Skip to main content
Statistics LibreTexts

3.3.3: Measures of Central Tendency- Median

  • Page ID
    22027
  • \( \newcommand{\vecs}[1]{\overset { \scriptstyle \rightharpoonup} {\mathbf{#1}} } \) \( \newcommand{\vecd}[1]{\overset{-\!-\!\rightharpoonup}{\vphantom{a}\smash {#1}}} \)\(\newcommand{\id}{\mathrm{id}}\) \( \newcommand{\Span}{\mathrm{span}}\) \( \newcommand{\kernel}{\mathrm{null}\,}\) \( \newcommand{\range}{\mathrm{range}\,}\) \( \newcommand{\RealPart}{\mathrm{Re}}\) \( \newcommand{\ImaginaryPart}{\mathrm{Im}}\) \( \newcommand{\Argument}{\mathrm{Arg}}\) \( \newcommand{\norm}[1]{\| #1 \|}\) \( \newcommand{\inner}[2]{\langle #1, #2 \rangle}\) \( \newcommand{\Span}{\mathrm{span}}\) \(\newcommand{\id}{\mathrm{id}}\) \( \newcommand{\Span}{\mathrm{span}}\) \( \newcommand{\kernel}{\mathrm{null}\,}\) \( \newcommand{\range}{\mathrm{range}\,}\) \( \newcommand{\RealPart}{\mathrm{Re}}\) \( \newcommand{\ImaginaryPart}{\mathrm{Im}}\) \( \newcommand{\Argument}{\mathrm{Arg}}\) \( \newcommand{\norm}[1]{\| #1 \|}\) \( \newcommand{\inner}[2]{\langle #1, #2 \rangle}\) \( \newcommand{\Span}{\mathrm{span}}\)

    The median is the exact middle of the data. After all, we are asking about central tendency, so why not go to the center of the data and see where we are. What do you mean middle of the data? Let’s look at these numbers:

    Table \(\PageIndex{1}\)- List of Numbers
    Scores
    1
    5
    4
    3
    6
    7
    9

    Umm, OK. So, three is in the middle? Isn’t that kind of arbitrary. Yes. Before we can compute the median, we need to order the numbers from smallest to largest.

    Table \(\PageIndex{2}\)- List of Numbers in Order
    Scores
    1
    3
    4
    5
    6
    7
    9

    Now, five is in the middle. And, by middle we mean in the middle. There are three numbers to the higher than five, and three numbers lower than five. So, five is definitely in the middle.

    OK fine, but what happens when there aren’t an even number of numbers? Then the middle will be missing right? Let’s see:

    Table \(\PageIndex{3}\)- List of Six Scores
    Scores
    1
    2
    3
    4
    5
    6

    There is no number between 3 and 4 in the data, the middle is empty. In this case, we compute the median by figuring out the number in between 3 and 4. So, the median would be 3.5:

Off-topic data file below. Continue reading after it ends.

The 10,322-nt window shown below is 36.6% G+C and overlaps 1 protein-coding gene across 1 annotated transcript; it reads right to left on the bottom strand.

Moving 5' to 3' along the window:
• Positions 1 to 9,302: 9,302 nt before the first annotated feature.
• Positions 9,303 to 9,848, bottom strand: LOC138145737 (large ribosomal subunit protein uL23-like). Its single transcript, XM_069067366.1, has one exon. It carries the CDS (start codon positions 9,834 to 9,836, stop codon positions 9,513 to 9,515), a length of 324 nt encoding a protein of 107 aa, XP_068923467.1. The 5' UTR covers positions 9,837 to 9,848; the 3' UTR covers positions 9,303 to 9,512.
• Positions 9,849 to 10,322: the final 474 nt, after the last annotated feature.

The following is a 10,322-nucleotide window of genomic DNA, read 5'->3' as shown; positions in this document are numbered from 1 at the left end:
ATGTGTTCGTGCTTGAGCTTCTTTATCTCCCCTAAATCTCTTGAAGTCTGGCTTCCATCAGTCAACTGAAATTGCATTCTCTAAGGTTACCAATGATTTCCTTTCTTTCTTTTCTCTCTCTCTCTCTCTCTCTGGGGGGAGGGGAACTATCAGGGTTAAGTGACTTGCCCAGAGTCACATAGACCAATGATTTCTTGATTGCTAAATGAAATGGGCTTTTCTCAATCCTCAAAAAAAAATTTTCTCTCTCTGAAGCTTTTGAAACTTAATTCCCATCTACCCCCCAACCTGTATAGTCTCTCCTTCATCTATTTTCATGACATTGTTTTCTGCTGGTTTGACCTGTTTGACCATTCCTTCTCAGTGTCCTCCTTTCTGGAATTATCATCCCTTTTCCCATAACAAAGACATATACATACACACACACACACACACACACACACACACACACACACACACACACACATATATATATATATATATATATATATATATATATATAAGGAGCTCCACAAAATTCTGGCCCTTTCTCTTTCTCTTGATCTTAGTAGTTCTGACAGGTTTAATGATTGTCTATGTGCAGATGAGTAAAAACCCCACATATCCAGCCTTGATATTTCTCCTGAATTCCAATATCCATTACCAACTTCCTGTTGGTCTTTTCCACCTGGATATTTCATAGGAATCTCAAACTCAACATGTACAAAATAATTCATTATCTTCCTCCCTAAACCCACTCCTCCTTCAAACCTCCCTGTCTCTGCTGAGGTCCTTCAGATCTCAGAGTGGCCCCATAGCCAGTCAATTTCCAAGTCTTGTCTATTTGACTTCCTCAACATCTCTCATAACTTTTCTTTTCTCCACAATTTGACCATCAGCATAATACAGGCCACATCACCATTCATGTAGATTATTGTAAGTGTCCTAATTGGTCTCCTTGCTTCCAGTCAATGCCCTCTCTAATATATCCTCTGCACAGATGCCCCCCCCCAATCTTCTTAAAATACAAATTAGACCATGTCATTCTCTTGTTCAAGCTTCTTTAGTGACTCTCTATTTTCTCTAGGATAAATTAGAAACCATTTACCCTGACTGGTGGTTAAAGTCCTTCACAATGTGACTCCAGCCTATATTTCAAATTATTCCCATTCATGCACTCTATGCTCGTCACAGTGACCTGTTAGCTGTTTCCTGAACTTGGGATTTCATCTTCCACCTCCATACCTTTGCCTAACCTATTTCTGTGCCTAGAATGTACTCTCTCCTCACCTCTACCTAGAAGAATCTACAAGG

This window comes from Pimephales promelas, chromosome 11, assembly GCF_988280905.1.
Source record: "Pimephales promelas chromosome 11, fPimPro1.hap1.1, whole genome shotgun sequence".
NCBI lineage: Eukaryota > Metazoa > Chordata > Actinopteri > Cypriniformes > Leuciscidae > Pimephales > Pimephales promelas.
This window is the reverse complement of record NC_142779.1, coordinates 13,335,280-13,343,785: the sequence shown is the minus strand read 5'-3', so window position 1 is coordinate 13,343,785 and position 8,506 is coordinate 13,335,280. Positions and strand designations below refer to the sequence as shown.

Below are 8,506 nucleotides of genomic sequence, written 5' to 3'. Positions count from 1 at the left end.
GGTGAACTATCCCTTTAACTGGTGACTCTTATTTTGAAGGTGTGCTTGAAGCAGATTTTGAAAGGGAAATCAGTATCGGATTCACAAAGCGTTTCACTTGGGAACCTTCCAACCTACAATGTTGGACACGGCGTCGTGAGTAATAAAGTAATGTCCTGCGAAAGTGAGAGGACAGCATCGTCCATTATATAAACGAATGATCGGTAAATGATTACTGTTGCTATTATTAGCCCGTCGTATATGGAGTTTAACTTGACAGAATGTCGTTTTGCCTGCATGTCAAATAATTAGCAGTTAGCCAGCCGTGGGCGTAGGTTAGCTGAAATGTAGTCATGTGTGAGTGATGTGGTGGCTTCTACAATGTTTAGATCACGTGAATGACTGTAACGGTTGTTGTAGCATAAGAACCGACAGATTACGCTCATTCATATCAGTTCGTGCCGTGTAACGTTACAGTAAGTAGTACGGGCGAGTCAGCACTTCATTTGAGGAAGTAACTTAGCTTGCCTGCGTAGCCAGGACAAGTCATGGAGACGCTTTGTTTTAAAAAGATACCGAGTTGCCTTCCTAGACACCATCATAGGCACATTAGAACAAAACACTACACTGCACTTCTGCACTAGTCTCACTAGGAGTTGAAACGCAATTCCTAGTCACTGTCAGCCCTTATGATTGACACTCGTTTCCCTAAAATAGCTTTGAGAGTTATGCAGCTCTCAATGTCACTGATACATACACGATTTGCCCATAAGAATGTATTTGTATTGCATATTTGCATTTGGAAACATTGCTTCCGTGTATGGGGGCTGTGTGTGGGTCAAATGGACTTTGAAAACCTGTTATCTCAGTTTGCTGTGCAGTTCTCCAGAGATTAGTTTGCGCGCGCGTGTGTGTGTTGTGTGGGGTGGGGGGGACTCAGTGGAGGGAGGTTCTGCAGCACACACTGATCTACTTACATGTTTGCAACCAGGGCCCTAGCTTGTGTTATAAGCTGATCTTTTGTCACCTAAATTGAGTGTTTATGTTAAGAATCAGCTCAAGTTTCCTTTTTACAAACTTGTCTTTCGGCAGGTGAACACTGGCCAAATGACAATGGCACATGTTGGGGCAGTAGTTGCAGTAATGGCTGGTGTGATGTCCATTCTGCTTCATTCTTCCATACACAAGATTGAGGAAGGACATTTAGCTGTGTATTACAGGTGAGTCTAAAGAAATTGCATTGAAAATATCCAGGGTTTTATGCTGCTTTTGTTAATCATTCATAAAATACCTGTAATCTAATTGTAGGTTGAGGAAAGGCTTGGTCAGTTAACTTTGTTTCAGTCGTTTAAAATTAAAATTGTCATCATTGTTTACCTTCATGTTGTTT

\[\dfrac{3 + 4}{2} = 3.5 \nonumber \]

    This calculation is a mean, which we'll talk more about soon, and for the rest of the semseter!

    Is the median a good measure of central tendency? Sure, it is often very useful. One property of the median is that it stays in the middle even when some of the other numbers get really weird. For example, consider these numbers:

    Scores
    1
    2
    3
    4
    4
    4
    5
    6
    6
    6
    7
    7
    1000

    Most of these numbers are smallish, but the 1000 is a big old weird number, very different from the rest. The median is still 5, because it is in the middle of these ordered numbers. We can also see that five is pretty similar to most of the numbers (except for 1000). So, the median does a pretty good job of representing most of the numbers in the set, and it does so even if one or two of the numbers are very different from the others.

    Finally, outlier is a term will we use to describe numbers that appear in data that are very different from the rest. 1000 is an outlier, because it lies way out there on the number line compared to the other numbers. What to do with outliers is another topic we discuss sometimes throughout this course.


    3.3.3: Measures of Central Tendency- Median is shared under a CC BY-SA 4.0 license and was authored, remixed, and/or curated by Matthew J. C. Crump via source content that was edited to conform to the style and standards of the LibreTexts platform; a detailed edit history is available upon request.